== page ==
Molecular Determinants of Radioresponse in Prostate Cancer
Annual rept. 1 Aug 2001-31 Jul 2002
UNIVERSITY HEALTH NETWORK TORONTO (ONTARIO) GRANT AND CONTRACT SERVICES
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The overall hypothesis of this project is that the radiation response of normal and cancerous prostate tissues can be correlated to the appropriate sensing and repair of DNA breaks by repair complexes following exposure to ionizing radiation. Specific aims relate to determining the interaction of DNA repair proteins in vitro using immunofluorescence confocal microscopy and biochemical DNA rejoining assays under both hypoxic and oxic conditions given in vivo tumor cell populations. An in vivo program of prostate xenograft radioresponse is also being initiated to determine the level of DNA repair in situ using immunohistochemistry and immunofluorescence markers. Our studies show that terminal growth arrest rather than apoptosis is the major death pathway for irradiated prostate cancer cells and that prostate cancer cells have a DNA repair defect when compared to normal prostate epithelial cells. This appears to be related to the expression and intracellular function of the rad51 protein.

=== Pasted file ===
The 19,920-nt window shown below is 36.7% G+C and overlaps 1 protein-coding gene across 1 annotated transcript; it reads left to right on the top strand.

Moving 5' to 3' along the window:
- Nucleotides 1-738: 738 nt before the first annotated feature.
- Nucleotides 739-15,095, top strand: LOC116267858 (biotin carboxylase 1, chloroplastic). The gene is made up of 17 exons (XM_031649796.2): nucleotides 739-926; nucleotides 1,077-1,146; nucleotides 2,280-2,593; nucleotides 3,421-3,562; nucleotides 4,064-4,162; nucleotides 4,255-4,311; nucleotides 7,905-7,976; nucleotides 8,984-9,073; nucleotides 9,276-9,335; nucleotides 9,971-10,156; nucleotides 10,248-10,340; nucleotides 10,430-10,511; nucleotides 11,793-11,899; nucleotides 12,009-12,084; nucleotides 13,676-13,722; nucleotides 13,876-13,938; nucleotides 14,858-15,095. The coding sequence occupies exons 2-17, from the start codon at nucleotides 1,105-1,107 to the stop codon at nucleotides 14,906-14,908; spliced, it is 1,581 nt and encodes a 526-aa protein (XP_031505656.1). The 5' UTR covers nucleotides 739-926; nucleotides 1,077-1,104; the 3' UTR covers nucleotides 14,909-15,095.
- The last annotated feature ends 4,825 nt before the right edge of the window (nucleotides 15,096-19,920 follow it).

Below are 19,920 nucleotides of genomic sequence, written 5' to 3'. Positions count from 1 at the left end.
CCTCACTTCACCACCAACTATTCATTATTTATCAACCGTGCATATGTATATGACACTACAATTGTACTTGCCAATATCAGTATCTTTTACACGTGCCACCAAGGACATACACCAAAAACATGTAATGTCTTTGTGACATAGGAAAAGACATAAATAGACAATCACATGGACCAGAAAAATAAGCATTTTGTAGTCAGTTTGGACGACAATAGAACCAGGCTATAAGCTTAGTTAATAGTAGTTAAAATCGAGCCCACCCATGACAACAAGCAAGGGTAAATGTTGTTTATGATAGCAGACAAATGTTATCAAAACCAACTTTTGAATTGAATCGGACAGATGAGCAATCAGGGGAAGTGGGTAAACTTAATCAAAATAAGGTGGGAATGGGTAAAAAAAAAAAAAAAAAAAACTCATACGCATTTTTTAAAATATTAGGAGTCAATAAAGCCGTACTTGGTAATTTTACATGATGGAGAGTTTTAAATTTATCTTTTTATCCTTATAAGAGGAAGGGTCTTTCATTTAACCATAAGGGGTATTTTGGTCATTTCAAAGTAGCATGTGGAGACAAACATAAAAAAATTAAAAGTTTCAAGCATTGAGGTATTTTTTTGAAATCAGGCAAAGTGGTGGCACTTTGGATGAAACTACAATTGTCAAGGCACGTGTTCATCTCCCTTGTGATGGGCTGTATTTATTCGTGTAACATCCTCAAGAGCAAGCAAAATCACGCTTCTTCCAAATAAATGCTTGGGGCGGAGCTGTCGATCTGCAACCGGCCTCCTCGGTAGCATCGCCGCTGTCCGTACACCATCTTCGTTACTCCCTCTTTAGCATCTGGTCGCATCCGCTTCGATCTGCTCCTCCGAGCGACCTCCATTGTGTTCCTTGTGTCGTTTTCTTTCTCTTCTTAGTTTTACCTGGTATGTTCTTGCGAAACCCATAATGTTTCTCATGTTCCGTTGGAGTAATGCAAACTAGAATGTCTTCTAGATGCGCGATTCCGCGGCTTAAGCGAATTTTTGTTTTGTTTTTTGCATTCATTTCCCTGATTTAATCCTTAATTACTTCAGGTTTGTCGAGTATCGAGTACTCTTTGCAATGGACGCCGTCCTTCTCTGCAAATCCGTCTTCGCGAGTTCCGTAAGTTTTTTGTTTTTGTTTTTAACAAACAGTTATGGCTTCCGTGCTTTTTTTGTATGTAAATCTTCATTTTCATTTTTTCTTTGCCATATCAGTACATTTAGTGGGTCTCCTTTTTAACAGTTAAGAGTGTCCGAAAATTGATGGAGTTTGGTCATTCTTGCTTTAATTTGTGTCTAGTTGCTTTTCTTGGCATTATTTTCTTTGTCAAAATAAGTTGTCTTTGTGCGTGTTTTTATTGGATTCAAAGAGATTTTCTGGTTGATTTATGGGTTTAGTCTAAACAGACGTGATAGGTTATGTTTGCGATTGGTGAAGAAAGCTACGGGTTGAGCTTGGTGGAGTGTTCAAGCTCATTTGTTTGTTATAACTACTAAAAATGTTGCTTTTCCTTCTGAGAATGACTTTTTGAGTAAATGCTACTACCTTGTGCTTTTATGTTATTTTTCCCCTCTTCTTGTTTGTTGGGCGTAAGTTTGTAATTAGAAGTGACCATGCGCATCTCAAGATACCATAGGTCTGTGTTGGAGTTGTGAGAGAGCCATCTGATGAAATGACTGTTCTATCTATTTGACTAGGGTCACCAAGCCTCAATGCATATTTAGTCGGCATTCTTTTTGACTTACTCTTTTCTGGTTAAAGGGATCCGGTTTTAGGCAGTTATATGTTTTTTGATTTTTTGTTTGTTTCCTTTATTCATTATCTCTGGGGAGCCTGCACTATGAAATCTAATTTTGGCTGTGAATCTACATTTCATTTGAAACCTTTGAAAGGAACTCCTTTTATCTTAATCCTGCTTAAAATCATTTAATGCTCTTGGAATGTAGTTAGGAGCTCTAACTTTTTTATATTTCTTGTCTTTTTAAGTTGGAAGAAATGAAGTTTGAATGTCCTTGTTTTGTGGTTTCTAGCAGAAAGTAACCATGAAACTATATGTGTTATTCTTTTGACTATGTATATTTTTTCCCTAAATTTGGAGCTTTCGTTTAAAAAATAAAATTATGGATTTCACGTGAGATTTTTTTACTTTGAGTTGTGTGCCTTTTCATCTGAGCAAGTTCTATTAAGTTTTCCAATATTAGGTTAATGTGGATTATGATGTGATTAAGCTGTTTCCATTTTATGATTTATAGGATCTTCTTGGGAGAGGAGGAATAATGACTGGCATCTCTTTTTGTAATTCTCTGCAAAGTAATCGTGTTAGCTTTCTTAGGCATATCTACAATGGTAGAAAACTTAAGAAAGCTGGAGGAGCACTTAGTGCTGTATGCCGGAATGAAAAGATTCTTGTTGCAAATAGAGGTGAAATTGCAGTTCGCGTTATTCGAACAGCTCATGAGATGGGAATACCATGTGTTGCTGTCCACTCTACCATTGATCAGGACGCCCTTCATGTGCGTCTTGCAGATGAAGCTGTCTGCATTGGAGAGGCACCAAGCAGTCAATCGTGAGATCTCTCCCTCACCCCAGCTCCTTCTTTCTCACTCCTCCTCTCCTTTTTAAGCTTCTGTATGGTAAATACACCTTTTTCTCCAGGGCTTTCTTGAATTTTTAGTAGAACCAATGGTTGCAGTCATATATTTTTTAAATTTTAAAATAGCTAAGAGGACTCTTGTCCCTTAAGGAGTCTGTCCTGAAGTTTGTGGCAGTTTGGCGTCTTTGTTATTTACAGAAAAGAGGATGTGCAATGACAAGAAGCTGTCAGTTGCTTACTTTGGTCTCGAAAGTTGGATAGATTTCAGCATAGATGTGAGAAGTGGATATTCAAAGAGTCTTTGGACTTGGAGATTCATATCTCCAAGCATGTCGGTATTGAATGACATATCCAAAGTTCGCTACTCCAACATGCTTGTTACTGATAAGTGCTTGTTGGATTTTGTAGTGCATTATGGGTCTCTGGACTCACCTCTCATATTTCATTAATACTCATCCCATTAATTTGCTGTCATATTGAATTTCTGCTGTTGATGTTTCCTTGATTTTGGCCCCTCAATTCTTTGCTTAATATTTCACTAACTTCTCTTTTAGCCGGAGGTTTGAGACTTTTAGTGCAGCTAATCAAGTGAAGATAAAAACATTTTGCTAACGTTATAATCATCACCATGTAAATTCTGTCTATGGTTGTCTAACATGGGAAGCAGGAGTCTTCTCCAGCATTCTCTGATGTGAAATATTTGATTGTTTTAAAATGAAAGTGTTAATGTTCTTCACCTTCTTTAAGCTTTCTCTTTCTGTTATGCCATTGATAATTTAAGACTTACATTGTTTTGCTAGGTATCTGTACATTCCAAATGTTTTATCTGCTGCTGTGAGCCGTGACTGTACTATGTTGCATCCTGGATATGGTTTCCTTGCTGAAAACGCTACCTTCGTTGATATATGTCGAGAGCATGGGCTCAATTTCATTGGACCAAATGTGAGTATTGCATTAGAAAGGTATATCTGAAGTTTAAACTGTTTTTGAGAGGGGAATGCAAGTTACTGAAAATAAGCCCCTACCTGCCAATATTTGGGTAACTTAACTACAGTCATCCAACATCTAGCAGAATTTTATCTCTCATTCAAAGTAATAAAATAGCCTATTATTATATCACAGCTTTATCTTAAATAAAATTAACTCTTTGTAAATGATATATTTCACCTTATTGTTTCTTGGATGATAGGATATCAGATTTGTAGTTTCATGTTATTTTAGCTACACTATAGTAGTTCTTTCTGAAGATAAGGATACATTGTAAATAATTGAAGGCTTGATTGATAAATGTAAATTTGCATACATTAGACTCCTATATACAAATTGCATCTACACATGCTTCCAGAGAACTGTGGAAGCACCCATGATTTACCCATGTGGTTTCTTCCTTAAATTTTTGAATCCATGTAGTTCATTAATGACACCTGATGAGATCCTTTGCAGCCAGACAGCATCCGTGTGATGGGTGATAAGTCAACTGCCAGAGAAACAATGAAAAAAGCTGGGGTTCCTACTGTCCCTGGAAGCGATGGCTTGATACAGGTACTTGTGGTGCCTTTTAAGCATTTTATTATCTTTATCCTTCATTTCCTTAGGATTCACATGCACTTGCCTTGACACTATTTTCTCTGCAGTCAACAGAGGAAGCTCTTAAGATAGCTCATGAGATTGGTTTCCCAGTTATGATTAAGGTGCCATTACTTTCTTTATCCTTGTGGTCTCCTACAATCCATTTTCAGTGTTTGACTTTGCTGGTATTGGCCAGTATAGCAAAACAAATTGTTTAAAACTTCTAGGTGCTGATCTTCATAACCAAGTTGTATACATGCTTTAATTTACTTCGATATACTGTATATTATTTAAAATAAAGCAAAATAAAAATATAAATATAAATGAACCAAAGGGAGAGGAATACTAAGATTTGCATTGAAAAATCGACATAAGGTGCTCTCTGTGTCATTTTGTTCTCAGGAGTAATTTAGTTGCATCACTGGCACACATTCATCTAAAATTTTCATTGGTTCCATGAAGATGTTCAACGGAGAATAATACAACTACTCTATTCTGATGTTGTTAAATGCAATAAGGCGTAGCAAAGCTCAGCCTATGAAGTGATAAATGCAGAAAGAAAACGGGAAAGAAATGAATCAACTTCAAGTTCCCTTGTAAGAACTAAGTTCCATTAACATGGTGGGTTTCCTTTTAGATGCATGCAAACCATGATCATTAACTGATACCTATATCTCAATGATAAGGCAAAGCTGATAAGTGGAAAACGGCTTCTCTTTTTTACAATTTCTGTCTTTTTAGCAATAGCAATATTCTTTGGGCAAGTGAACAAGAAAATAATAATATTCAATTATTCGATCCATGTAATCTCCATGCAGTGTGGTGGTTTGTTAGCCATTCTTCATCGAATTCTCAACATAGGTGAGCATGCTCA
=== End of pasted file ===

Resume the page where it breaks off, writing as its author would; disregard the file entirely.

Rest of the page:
- Medicine and Medical Research